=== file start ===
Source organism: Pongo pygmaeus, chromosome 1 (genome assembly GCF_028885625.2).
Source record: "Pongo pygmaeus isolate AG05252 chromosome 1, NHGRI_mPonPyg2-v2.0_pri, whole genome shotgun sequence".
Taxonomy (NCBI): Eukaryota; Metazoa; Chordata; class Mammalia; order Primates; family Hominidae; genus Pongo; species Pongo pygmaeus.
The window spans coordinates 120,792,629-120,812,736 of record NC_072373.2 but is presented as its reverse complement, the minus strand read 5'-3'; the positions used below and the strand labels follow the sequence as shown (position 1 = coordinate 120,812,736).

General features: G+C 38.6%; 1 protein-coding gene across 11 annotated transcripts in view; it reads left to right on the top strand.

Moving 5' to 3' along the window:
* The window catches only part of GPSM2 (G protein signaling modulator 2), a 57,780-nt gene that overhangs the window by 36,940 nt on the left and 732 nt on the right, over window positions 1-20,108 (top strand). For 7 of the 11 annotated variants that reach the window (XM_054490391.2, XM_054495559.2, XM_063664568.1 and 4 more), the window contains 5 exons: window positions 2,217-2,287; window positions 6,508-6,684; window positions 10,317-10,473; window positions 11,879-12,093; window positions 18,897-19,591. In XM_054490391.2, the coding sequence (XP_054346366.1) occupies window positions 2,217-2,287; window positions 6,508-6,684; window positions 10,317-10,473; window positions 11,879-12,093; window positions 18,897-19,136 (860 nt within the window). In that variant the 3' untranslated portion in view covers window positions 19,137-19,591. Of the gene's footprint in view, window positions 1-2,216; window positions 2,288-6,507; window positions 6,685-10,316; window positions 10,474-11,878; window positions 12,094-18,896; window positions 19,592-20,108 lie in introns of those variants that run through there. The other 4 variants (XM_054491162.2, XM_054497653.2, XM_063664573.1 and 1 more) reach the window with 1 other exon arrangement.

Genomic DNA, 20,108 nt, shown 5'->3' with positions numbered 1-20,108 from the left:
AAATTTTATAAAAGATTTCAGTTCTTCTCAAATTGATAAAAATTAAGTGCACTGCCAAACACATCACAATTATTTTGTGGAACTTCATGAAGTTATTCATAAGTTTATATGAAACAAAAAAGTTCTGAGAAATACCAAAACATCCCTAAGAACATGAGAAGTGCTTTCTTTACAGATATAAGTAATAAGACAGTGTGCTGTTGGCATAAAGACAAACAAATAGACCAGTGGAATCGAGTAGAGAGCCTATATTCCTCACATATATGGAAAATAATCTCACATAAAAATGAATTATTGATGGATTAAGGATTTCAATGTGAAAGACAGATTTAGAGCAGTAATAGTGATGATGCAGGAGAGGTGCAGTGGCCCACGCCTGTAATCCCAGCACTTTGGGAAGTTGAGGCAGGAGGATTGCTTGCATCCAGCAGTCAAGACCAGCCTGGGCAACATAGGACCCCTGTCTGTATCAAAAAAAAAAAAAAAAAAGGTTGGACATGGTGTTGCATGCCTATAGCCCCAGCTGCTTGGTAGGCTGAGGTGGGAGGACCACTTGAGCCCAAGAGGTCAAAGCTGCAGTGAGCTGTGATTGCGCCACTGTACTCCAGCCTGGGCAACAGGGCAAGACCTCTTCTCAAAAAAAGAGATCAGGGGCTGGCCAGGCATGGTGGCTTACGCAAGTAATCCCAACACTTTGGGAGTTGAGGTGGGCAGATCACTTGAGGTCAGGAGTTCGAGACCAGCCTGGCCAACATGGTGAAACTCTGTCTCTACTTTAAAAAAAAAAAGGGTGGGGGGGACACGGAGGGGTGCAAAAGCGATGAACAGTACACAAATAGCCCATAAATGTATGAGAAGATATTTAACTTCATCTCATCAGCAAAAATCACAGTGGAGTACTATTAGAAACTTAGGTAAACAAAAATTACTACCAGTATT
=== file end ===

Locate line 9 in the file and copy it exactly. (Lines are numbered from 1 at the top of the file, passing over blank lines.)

AAATTTTATAAAAGATTTCAGTTCTTCTCAAATTGATAAAAATTAAGTGCACTGCCAAACACATCACAATTATTTTGTGGAACTTCATGAAGTTATTCATAAGTTTATATGAAACAAAAAAGTTCTGAGAAATACCAAAACATCCCTAAGAACATGAGAAGTGCTTTCTTTACAGATATAAGTAATAAGACAGTGTGCTGTTGGCATAAAGACAAACAAATAGACCAGTGGAATCGAGTAGAGAGCCTATATTCCTCACATATATGGAAAATAATCTCACATAAAAATGAATTATTGATGGATTAAGGATTTCAATGTGAAAGACAGATTTAGAGCAGTAATAGTGATGATGCAGGAGAGGTGCAGTGGCCCACGCCTGTAATCCCAGCACTTTGGGAAGTTGAGGCAGGAGGATTGCTTGCATCCAGCAGTCAAGACCAGCCTGGGCAACATAGGACCCCTGTCTGTATCAAAAAAAAAAAAAAAAAAGGTTGGACATGGTGTTGCATGCCTATAGCCCCAGCTGCTTGGTAGGCTGAGGTGGGAGGACCACTTGAGCCCAAGAGGTCAAAGCTGCAGTGAGCTGTGATTGCGCCACTGTACTCCAGCCTGGGCAACAGGGCAAGACCTCTTCTCAAAAAAAGAGATCAGGGGCTGGCCAGGCATGGTGGCTTACGCAAGTAATCCCAACACTTTGGGAGTTGAGGTGGGCAGATCACTTGAGGTCAGGAGTTCGAGACCAGCCTGGCCAACATGGTGAAACTCTGTCTCTACTTTAAAAAAAAAAAGGGTGGGGGGGACACGGAGGGGTGCAAAAGCGATGAACAGTACACAAATAGCCCATAAATGTATGAGAAGATATTTAACTTCATCTCATCAGCAAAAATCACAGTGGAGTACTATTAGAAACTTAGGTAAACAAAAATTACTACCAGTATT